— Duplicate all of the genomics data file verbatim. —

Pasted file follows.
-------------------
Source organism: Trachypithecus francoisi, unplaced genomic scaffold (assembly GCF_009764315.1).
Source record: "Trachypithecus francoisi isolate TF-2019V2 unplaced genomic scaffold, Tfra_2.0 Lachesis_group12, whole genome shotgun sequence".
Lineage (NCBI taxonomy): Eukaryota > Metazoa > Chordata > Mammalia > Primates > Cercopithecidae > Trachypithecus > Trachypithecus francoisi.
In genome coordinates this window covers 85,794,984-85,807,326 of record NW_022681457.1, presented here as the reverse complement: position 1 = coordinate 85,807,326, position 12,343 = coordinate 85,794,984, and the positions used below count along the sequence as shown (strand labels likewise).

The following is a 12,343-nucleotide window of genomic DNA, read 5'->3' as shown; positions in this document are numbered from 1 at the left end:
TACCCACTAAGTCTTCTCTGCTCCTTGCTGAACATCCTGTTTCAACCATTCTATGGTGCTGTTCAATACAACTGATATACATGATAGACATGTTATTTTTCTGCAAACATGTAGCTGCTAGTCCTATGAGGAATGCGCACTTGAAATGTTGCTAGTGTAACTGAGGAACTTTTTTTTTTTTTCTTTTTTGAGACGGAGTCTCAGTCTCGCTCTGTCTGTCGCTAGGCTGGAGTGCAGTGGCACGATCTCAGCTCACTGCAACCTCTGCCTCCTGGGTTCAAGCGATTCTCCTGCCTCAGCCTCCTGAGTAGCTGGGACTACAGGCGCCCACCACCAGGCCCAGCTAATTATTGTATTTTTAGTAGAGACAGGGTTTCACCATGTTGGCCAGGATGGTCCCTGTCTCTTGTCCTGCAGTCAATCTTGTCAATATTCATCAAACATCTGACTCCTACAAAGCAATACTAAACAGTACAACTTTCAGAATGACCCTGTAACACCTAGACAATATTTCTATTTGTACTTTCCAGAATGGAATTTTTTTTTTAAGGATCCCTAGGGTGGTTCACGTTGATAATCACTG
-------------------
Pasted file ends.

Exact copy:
Source organism: Trachypithecus francoisi, unplaced genomic scaffold (assembly GCF_009764315.1).
Source record: "Trachypithecus francoisi isolate TF-2019V2 unplaced genomic scaffold, Tfra_2.0 Lachesis_group12, whole genome shotgun sequence".
Lineage (NCBI taxonomy): Eukaryota > Metazoa > Chordata > Mammalia > Primates > Cercopithecidae > Trachypithecus > Trachypithecus francoisi.
In genome coordinates this window covers 85,794,984-85,807,326 of record NW_022681457.1, presented here as the reverse complement: position 1 = coordinate 85,807,326, position 12,343 = coordinate 85,794,984, and the positions used below count along the sequence as shown (strand labels likewise).

The following is a 12,343-nucleotide window of genomic DNA, read 5'->3' as shown; positions in this document are numbered from 1 at the left end:
TACCCACTAAGTCTTCTCTGCTCCTTGCTGAACATCCTGTTTCAACCATTCTATGGTGCTGTTCAATACAACTGATATACATGATAGACATGTTATTTTTCTGCAAACATGTAGCTGCTAGTCCTATGAGGAATGCGCACTTGAAATGTTGCTAGTGTAACTGAGGAACTTTTTTTTTTTTTCTTTTTTGAGACGGAGTCTCAGTCTCGCTCTGTCTGTCGCTAGGCTGGAGTGCAGTGGCACGATCTCAGCTCACTGCAACCTCTGCCTCCTGGGTTCAAGCGATTCTCCTGCCTCAGCCTCCTGAGTAGCTGGGACTACAGGCGCCCACCACCAGGCCCAGCTAATTATTGTATTTTTAGTAGAGACAGGGTTTCACCATGTTGGCCAGGATGGTCCCTGTCTCTTGTCCTGCAGTCAATCTTGTCAATATTCATCAAACATCTGACTCCTACAAAGCAATACTAAACAGTACAACTTTCAGAATGACCCTGTAACACCTAGACAATATTTCTATTTGTACTTTCCAGAATGGAATTTTTTTTTTAAGGATCCCTAGGGTGGTTCACGTTGATAATCACTG